Adaptive MCMC for Generalized Method of Moments with Many Moment Conditions

by   Masahiro Tanaka, et al.

A generalized method of moments (GMM) estimator is unreliable when the number of moment conditions is large, that is, it is comparable or larger than the sample size. While a number of provisions for this problem is proposed in classical GMM literature, the literature on its Bayesian counterpart (i.e., Bayesian inference using a GMM criterion as a quasi-likelihood) has paid scant attention to this problem. This paper fills this gap by proposing an adaptive Markov Chain Monte Carlo (MCMC) approach to a GMM inference with many moment conditions. Particularly, this paper focuses on the adaptive tuning of a weighting matrix on the fly. Our proposal consists of two elements. The first is the random update of a weighting matrix, which substantially reduces computational cost, while maintaining the accuracy of the estimation. The second is the use of the nonparametric eigenvalue-regularized precision matrix estimator, which contributes to numerical stability. A simulation study and a real data application then are presented to illustrate the performance of the proposed approach in comparison with existing approaches.



There are no comments yet.


page 1

page 2

page 3

page 4


An Annealed Sequential Monte Carlo Method for Bayesian Phylogenetics

The estimation of the probability of the data under a given evolutionary...

Adaptive Physics-Informed Neural Networks for Markov-Chain Monte Carlo

In this paper, we propose the Adaptive Physics-Informed Neural Networks ...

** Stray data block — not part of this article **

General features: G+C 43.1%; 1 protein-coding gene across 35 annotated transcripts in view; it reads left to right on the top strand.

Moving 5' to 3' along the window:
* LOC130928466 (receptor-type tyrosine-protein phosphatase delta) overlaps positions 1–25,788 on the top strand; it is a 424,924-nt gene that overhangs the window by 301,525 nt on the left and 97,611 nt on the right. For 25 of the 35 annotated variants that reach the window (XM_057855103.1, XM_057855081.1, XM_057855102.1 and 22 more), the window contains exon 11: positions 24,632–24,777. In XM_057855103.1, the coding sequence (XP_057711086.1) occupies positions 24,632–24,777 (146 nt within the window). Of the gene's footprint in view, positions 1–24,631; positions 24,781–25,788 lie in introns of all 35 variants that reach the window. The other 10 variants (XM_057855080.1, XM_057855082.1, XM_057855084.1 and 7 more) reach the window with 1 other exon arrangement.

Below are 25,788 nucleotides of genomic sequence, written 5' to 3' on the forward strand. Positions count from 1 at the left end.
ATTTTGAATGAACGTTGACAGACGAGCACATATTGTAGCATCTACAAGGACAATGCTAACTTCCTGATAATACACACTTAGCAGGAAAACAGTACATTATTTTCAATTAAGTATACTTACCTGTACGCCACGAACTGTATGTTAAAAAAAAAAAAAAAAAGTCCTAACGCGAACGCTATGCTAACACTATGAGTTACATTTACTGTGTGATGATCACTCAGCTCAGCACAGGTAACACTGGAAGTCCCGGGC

Sensitivity Analysis using Approximate Moment Condition Models

We consider inference in models defined by approximate moment conditions...

Bayesian Estimation and Comparison of Conditional Moment Models

We consider the Bayesian analysis of models in which the unknown distrib...

Improved Neuronal Ensemble Inference with Generative Model and MCMC

Neuronal ensemble inference is a significant problem in the study of bio...

Moment Inequalities in the Context of Simulated and Predicted Variables

This paper explores the effects of simulated moments on the performance ...
This week in AI

Get the week's most popular data science and artificial intelligence research sent straight to your inbox every Saturday.

1 Introduction

The generalized method of moments (GMM) is a widely used statistical framework (Hansen, 1982; Hall, 2005)

. Under GMM, unknown parameters are estimated via a set of moment conditions. A parameter estimate is obtained by minimizing a GMM criterion constructed as a quadratic form and composed of a vector of the sample mean of the moment conditions and a weighting matrix. While GMM uses only lower-order moments, thus being statistically less efficient than full-information methods such as the maximum likelihood method, it has many advantages, including robustness to model misspecification, nonparametric treatment of heteroskedasticity, and computational simplicity.

This paper concerns the Bayesian version of the GMM. A GMM criterion can be viewed as a quasi-likelihood, being theoretically equivalent to the Laplace approximation of the true likelihood around its mode (Chernozhukov and Hong, 2003). Exploiting this feature, one can conduct a (quasi-)Bayesian inference by replacing true likelihood by a GMM criterion, as discussed by, for example, Kim (2002); Yin (2009).111See also Belloni and Chernozhukov (2009); Li and Jiang (2016) for a discussion of theoretical properties. Posterior draws from a quasi-posterior density (product of quasi-likelihood and prior density) can be simulated using standard Bayesian Markov Chain Monte Carlo (MCMC) techniques, such as the Metropolis-Hastings algorithm. In the following, we call this inferential approach Bayesian GMM, in contradistinction to the classical GMM.

For applications, a GMM criterion has many moment conditions, making the estimator considerably unreliable. There are cases where the number of moment conditions can be large, including dynamic panel models (e.g., Arellano and Bond, 1991; Blundell and Bond, 1998; Roberts and Rosenthal, 2009; Vieira et al., 2012), instrumental variable methods (e.g., Chernozhukov and Hansen, 2005, 2013), and identification through heteroskedasticity (Lewbel, 2012).